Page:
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INFORMATION TECHNOLOGY LABORATORY: DIVISION REVIEWS 259 scientific community. Almost all of the projects in the division are highly relevant to customers in one of these categories. Examples include the work on solidification for the Materials Science and Engineer- ing Laboratory, visualization of concrete hardening for the Building and Fire Research Laboratory, OOMMF application to a high-profile physics project at the University of Durham, and support of the thousands of scientists who use mathematical resources on the division's Web site. The division's Quantum Information Program has considerable scientific relevance. In principle, quantum computers can solve problems much faster than can traditional computers, because the regis- ters of the former can be in multiple superposed states at the same time. Several different physics laboratories have tried to build realizations of quantum computers, with varying degrees of success. The division's research in this area is relevant to this exciting line of scientific inquiry. Measures of the relevance of MCSD work also include awards received and publications contrib- uted by the division staff during the past year. These include an award for best paper for work in construction management techniques and a NIST Bronze Medal for the OOMMF project. The number of published papers has grown from 12 (last year) to 16. Although the majority of MCSD projects reviewed seemed to have impressive relevance and effec- tiveness, the panel was not able to determine whether this is the case across all projects. Therefore, the panel proposes that descriptions of projects should include a discussion of their relevance to customers, to the scientific community, or to high-profile scientific issues. Division Resources Resources for the MCSD continue to be flat. The panel was not able to determine whether there is shrinkage, because the delay in passing the 2003 congressional budget is still having a ripple effect on all divisions. There is a personnel shortage in the division, particularly in the Optimization and Compu- tational Geometry and the Mathematical Software Groups. The position filled by the acting leader of the Mathematical Software Group should be filled by a permanently appointed leader. The situation in the Optimization and Computational Geometry Group is severe because previous personnel losses have not been compensated for. One indication of the problems for this group is that its leader is the division chief, and no plan for changing this arrangement has been presented to the panel. Although there is enough funding to complete the DLMF, funding for its long-term maintenance as well as that for other division Web sites is of concern. Within externally imposed constraints on personnel, the division chief is doing an excellent job of allocating scarce resources. In particular, the panel sees the hiring of postdoctoral researchers in quan- tum computing and external authors for the DLMF as good ways to draw benefit from a barely adequate budget. Despite the constraints, morale appears to be high, seeming to reflect focused efforts by the . . . . .~ c .lvlslon c. clef. MCSD staff members are dissatisfied with the "e-approval" system widely used at NIST. The system apparently has not had the desired effect of facilitating paperwork tasks, and staff consider its Windows operating system incompatible with the Linux used by many division researchers. Staff concerns about the split of division personnel between NIST and NIST North, as well as the larger split between Gaithersburg and Boulder, appear to have diminished. The panel continues to recommend that NIST management relocate MCSD to the main NIST campus in order to increase the opportunity for building the cross-laboratories collaborations that are its lifeblood.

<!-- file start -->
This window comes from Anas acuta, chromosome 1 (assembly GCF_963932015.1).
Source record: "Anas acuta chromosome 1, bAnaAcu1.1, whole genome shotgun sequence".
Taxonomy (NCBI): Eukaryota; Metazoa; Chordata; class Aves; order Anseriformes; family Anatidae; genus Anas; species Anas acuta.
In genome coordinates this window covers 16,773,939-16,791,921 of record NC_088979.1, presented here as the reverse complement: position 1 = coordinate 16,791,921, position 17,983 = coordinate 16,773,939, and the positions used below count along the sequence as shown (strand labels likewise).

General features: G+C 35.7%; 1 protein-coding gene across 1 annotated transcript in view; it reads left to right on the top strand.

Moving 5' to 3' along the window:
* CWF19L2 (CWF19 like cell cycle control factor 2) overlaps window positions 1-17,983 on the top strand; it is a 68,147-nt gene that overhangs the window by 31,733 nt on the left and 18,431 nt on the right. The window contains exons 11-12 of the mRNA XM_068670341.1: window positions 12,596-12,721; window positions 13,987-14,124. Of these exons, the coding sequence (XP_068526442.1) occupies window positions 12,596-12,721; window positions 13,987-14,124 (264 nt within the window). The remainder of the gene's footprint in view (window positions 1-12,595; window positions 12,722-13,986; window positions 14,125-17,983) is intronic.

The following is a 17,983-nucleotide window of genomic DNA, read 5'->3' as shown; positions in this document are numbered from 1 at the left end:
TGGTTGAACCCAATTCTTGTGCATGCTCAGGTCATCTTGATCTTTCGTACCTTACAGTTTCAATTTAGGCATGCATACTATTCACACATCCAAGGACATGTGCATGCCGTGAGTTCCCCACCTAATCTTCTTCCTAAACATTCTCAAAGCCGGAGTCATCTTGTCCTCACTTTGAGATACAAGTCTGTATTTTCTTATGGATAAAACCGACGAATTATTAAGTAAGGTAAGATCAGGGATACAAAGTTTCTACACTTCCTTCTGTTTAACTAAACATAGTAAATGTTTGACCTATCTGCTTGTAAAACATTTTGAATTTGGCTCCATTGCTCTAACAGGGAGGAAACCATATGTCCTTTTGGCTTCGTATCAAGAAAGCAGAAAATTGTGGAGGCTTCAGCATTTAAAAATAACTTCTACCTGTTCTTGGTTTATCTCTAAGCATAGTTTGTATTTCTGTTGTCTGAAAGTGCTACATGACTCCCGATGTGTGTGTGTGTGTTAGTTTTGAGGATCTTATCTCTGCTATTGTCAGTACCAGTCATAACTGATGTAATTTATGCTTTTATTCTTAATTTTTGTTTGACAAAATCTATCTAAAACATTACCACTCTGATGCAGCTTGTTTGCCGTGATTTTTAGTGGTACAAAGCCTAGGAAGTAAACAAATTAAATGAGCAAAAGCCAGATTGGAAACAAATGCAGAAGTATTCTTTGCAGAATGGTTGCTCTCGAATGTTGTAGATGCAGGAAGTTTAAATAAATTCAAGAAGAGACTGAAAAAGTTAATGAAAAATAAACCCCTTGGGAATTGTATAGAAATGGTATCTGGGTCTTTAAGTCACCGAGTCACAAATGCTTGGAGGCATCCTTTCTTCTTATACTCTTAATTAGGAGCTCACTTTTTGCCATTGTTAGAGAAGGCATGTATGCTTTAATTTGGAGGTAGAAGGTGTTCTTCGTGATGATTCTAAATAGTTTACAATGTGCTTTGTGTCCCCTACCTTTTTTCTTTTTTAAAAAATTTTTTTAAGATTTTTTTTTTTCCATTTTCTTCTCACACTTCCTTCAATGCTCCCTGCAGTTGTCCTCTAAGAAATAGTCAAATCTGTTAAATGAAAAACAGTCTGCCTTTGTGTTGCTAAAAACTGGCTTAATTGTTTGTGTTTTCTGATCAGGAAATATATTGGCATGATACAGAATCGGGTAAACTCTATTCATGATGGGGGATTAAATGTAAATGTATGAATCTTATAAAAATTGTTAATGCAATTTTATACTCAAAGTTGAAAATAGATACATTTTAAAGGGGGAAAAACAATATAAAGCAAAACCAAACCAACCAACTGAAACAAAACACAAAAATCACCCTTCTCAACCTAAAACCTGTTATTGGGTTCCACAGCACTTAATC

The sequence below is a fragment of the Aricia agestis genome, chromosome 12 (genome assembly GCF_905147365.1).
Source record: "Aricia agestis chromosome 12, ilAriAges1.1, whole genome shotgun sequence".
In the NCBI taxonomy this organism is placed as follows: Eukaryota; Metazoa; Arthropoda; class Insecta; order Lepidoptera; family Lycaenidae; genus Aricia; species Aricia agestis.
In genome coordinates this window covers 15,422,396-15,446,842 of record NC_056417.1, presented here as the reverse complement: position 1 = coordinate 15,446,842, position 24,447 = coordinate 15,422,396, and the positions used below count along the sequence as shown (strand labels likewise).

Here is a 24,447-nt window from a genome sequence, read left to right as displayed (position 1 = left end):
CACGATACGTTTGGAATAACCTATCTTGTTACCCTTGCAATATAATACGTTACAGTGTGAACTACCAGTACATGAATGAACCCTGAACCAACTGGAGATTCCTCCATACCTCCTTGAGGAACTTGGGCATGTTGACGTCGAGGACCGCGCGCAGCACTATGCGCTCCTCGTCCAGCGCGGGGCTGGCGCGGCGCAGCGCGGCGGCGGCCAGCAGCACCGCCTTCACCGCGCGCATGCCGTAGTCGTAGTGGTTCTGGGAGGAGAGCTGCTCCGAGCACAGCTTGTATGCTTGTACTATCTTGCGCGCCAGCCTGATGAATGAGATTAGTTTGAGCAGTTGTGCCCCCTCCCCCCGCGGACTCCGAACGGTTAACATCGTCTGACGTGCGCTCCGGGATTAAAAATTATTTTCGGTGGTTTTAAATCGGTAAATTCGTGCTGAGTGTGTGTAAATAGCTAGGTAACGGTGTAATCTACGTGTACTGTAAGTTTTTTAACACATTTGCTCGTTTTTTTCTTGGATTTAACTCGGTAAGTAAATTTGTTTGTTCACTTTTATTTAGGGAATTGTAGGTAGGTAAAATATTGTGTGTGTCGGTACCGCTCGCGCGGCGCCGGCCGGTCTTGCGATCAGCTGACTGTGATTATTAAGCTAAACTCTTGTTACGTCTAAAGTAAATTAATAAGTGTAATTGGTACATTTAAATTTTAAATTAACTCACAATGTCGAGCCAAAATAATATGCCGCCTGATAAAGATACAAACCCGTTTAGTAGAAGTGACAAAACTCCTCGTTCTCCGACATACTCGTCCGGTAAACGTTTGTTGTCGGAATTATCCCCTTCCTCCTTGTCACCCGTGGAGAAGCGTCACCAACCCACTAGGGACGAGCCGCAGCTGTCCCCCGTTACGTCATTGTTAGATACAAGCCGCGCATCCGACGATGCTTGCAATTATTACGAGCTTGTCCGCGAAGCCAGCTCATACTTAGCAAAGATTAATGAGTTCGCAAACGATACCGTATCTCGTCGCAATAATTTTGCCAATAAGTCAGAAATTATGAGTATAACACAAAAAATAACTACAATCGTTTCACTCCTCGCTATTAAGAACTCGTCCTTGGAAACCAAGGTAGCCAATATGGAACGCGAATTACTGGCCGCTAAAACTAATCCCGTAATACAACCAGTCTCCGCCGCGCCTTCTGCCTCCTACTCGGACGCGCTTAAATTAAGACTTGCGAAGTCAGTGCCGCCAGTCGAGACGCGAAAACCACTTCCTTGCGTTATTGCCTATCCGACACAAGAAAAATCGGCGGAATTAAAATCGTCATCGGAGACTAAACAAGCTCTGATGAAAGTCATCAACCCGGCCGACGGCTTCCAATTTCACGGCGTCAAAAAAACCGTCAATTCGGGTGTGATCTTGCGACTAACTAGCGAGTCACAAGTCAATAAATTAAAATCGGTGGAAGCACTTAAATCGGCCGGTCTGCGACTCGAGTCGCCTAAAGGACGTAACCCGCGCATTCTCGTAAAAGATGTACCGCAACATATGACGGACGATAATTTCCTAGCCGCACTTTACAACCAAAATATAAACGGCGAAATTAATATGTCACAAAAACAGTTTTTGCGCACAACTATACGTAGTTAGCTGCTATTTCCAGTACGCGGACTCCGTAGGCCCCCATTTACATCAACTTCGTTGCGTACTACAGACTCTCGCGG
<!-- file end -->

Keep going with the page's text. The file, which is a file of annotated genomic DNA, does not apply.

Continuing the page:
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260 AN ASSESSMENT OF THE NIST MEASUREMENT AND STANDARDS LABORATORIES: FY 2003 ADVANCED NETWORKING TECHNOLOGIES DIVISION Technical Merit The goal of the Advanced Networking Technologies Division is to provide the communication networking industry with test and measurement research and technology. The division consists of three groups: High Speed Network Technologies, Wireless Communications Technologies, and Internetwork Technologies. The division's work is currently organized in six projects: Networking for Pervasive Computing, Wireless Ad Hoc Networks, Agile Switching Infrastructures, Internet Infrastructure Protec- tion, Internet Telephony, and Quantum Information Networks. The division focuses on using and developing test and measurement tools, technologies, methods, and metrics to guide and improve the quality of networking specifications and standards and to improve the quality and interoperability of commercial networking products. It also models, simulates, proto- types, and conducts empirical studies to help ensure that specifications for emerging technologies produced by industry and standardization organizations are complete, unambiguous, and precise. The division' s work encompasses several of the currently important areas in networking research and stan- dardization. The work of the Advanced Networking Technologies Division is of consistently high quality and exhibits continuing improvements. The organization of ongoing research around coherent research themes has produced good synergy, fostered communication and collaboration among the research groups, and provided continuity as projects are completed and new activities are initiated. The projects are well focused on achieving specific goals. Two activities form the core of the division's work on Networking for Pervasive Computing; both activities support the development of networking standards. The first focuses on crafting wireless standards, including IEEE 802.15 Wireless Personal Area Networks and IEEE 802.11 Wireless Local Area Networks, so that they do not conflict within the unlicensed 2.4-GHz radio-frequency band. NIST has taken a leadership role in reconciling relevant standards, and division staff have contributed to a document that recommends practices for designers of relevant standards-compliant communications equipment. Division staff reported that there is increasing industry adoption of designs exploiting the NIST recommendations for synchronized receivers and combined radios. The project has begun to model the performance of dynamic traffic loads at the network layer and has initiated work on ultra- wideband (UWB) communications systems and protocols, exploring interoperability and overlooked interference issues between UWB and existing narrowband communications systems. Division staff are participating in the IEEE 802.15.3a study group on network coexistence. Early entry into UWB coexist- ence studies is appropriate and well matched to the division's competencies. The timely availability of new technical information will allow the IEEE groups to incorporate the division's solutions into the standards. The second activity in the area of Networking for Pervasive Computing focuses on the analysis of the resource discovery protocols being developed for ubiquitous computing systems. Division staff are analyzing and simulating protocols to evaluate their functions and how they scale with different network sizes. Current activities include work on modeling the robustness of Jini™ and Universal Plug-and- Play™ in the presence of node failures and developing a simulation model for the Internet Engineering Task Force's standard Service Location Protocol. Division staff have analyzed the performance of service leasing to better understand the trade-off between protocol scalability and service guarantees. The division has responded to the panel's suggestion to extend its investigation beyond proprietary service discovery protocols to include the Service Location Protocol. The Networking for Pervasive -r ------- - - --- - - ------I